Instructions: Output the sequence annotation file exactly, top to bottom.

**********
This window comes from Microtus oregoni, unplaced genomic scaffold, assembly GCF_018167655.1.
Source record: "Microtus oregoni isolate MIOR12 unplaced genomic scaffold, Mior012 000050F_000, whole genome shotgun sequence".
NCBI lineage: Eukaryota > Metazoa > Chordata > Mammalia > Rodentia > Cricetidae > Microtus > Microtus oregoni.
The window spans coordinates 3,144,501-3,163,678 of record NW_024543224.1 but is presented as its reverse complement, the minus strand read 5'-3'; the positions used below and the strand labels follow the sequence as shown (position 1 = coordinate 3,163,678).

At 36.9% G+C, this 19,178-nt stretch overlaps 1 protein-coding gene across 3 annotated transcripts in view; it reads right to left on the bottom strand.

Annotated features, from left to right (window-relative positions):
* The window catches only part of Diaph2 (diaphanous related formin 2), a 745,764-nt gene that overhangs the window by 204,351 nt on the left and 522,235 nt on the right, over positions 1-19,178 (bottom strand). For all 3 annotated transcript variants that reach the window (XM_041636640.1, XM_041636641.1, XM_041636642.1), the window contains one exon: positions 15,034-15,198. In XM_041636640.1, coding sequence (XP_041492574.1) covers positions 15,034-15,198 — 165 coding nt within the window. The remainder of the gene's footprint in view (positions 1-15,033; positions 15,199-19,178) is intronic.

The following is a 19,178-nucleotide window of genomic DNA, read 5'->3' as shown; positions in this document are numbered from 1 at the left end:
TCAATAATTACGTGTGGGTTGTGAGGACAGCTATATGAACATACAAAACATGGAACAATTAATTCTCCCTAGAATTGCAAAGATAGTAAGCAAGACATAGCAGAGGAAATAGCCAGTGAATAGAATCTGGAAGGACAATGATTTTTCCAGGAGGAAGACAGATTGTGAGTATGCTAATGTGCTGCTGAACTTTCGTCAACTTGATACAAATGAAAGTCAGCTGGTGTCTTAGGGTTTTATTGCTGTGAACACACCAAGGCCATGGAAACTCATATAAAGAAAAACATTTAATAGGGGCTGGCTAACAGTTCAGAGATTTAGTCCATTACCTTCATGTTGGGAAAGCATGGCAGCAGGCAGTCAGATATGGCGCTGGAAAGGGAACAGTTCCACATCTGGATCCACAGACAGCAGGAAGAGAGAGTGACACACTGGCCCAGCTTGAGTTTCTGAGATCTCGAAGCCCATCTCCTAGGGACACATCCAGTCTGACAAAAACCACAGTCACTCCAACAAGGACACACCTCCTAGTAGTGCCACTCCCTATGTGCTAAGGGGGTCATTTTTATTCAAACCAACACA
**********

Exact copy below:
This window comes from Microtus oregoni, unplaced genomic scaffold, assembly GCF_018167655.1.
Source record: "Microtus oregoni isolate MIOR12 unplaced genomic scaffold, Mior012 000050F_000, whole genome shotgun sequence".
NCBI lineage: Eukaryota > Metazoa > Chordata > Mammalia > Rodentia > Cricetidae > Microtus > Microtus oregoni.
The window spans coordinates 3,144,501-3,163,678 of record NW_024543224.1 but is presented as its reverse complement, the minus strand read 5'-3'; the positions used below and the strand labels follow the sequence as shown (position 1 = coordinate 3,163,678).

At 36.9% G+C, this 19,178-nt stretch overlaps 1 protein-coding gene across 3 annotated transcripts in view; it reads right to left on the bottom strand.

Annotated features, from left to right (window-relative positions):
* The window catches only part of Diaph2 (diaphanous related formin 2), a 745,764-nt gene that overhangs the window by 204,351 nt on the left and 522,235 nt on the right, over positions 1-19,178 (bottom strand). For all 3 annotated transcript variants that reach the window (XM_041636640.1, XM_041636641.1, XM_041636642.1), the window contains one exon: positions 15,034-15,198. In XM_041636640.1, coding sequence (XP_041492574.1) covers positions 15,034-15,198 — 165 coding nt within the window. The remainder of the gene's footprint in view (positions 1-15,033; positions 15,199-19,178) is intronic.

The following is a 19,178-nucleotide window of genomic DNA, read 5'->3' as shown; positions in this document are numbered from 1 at the left end:
TCAATAATTACGTGTGGGTTGTGAGGACAGCTATATGAACATACAAAACATGGAACAATTAATTCTCCCTAGAATTGCAAAGATAGTAAGCAAGACATAGCAGAGGAAATAGCCAGTGAATAGAATCTGGAAGGACAATGATTTTTCCAGGAGGAAGACAGATTGTGAGTATGCTAATGTGCTGCTGAACTTTCGTCAACTTGATACAAATGAAAGTCAGCTGGTGTCTTAGGGTTTTATTGCTGTGAACACACCAAGGCCATGGAAACTCATATAAAGAAAAACATTTAATAGGGGCTGGCTAACAGTTCAGAGATTTAGTCCATTACCTTCATGTTGGGAAAGCATGGCAGCAGGCAGTCAGATATGGCGCTGGAAAGGGAACAGTTCCACATCTGGATCCACAGACAGCAGGAAGAGAGAGTGACACACTGGCCCAGCTTGAGTTTCTGAGATCTCGAAGCCCATCTCCTAGGGACACATCCAGTCTGACAAAAACCACAGTCACTCCAACAAGGACACACCTCCTAGTAGTGCCACTCCCTATGTGCTAAGGGGGTCATTTTTATTCAAACCAACACA